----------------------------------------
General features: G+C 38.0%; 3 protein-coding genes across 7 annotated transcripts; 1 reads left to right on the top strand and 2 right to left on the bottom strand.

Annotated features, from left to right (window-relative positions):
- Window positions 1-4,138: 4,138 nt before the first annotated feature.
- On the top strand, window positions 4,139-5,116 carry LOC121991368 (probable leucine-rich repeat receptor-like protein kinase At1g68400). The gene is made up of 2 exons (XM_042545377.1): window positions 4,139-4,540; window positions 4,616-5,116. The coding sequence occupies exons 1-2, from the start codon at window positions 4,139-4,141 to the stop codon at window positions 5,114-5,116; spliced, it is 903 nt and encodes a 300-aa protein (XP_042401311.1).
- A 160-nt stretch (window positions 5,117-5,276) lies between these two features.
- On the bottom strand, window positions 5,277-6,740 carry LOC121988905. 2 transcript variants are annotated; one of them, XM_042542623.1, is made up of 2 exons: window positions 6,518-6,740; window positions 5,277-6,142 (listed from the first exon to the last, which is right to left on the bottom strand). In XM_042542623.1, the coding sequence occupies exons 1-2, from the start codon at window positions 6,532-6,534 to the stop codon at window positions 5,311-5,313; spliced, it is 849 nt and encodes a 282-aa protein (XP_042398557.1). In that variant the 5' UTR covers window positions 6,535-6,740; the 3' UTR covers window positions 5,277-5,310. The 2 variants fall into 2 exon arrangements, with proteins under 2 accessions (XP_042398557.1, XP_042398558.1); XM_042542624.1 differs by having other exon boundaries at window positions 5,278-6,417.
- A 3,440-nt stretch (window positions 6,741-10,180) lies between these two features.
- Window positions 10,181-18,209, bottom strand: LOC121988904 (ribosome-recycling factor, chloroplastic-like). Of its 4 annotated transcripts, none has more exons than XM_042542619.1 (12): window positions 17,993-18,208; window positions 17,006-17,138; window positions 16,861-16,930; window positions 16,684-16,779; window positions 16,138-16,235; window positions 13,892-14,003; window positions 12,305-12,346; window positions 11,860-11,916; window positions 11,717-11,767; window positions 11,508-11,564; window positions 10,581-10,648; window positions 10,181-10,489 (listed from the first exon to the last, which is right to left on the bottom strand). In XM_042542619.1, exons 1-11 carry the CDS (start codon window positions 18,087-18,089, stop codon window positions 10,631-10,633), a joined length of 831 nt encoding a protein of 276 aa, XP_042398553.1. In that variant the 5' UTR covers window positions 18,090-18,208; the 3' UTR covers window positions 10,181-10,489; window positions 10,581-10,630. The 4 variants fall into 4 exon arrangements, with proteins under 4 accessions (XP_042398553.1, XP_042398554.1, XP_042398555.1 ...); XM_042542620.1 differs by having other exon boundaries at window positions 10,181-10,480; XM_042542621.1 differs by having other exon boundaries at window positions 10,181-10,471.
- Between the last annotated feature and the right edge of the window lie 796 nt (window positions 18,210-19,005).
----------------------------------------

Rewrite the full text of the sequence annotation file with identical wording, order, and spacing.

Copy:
General features: G+C 38.0%; 3 protein-coding genes across 7 annotated transcripts; 1 reads left to right on the top strand and 2 right to left on the bottom strand.

Annotated features, from left to right (window-relative positions):
- Window positions 1-4,138: 4,138 nt before the first annotated feature.
- On the top strand, window positions 4,139-5,116 carry LOC121991368 (probable leucine-rich repeat receptor-like protein kinase At1g68400). The gene is made up of 2 exons (XM_042545377.1): window positions 4,139-4,540; window positions 4,616-5,116. The coding sequence occupies exons 1-2, from the start codon at window positions 4,139-4,141 to the stop codon at window positions 5,114-5,116; spliced, it is 903 nt and encodes a 300-aa protein (XP_042401311.1).
- A 160-nt stretch (window positions 5,117-5,276) lies between these two features.
- On the bottom strand, window positions 5,277-6,740 carry LOC121988905. 2 transcript variants are annotated; one of them, XM_042542623.1, is made up of 2 exons: window positions 6,518-6,740; window positions 5,277-6,142 (listed from the first exon to the last, which is right to left on the bottom strand). In XM_042542623.1, the coding sequence occupies exons 1-2, from the start codon at window positions 6,532-6,534 to the stop codon at window positions 5,311-5,313; spliced, it is 849 nt and encodes a 282-aa protein (XP_042398557.1). In that variant the 5' UTR covers window positions 6,535-6,740; the 3' UTR covers window positions 5,277-5,310. The 2 variants fall into 2 exon arrangements, with proteins under 2 accessions (XP_042398557.1, XP_042398558.1); XM_042542624.1 differs by having other exon boundaries at window positions 5,278-6,417.
- A 3,440-nt stretch (window positions 6,741-10,180) lies between these two features.
- Window positions 10,181-18,209, bottom strand: LOC121988904 (ribosome-recycling factor, chloroplastic-like). Of its 4 annotated transcripts, none has more exons than XM_042542619.1 (12): window positions 17,993-18,208; window positions 17,006-17,138; window positions 16,861-16,930; window positions 16,684-16,779; window positions 16,138-16,235; window positions 13,892-14,003; window positions 12,305-12,346; window positions 11,860-11,916; window positions 11,717-11,767; window positions 11,508-11,564; window positions 10,581-10,648; window positions 10,181-10,489 (listed from the first exon to the last, which is right to left on the bottom strand). In XM_042542619.1, exons 1-11 carry the CDS (start codon window positions 18,087-18,089, stop codon window positions 10,631-10,633), a joined length of 831 nt encoding a protein of 276 aa, XP_042398553.1. In that variant the 5' UTR covers window positions 18,090-18,208; the 3' UTR covers window positions 10,181-10,489; window positions 10,581-10,630. The 4 variants fall into 4 exon arrangements, with proteins under 4 accessions (XP_042398553.1, XP_042398554.1, XP_042398555.1 ...); XM_042542620.1 differs by having other exon boundaries at window positions 10,181-10,480; XM_042542621.1 differs by having other exon boundaries at window positions 10,181-10,471.
- Between the last annotated feature and the right edge of the window lie 796 nt (window positions 18,210-19,005).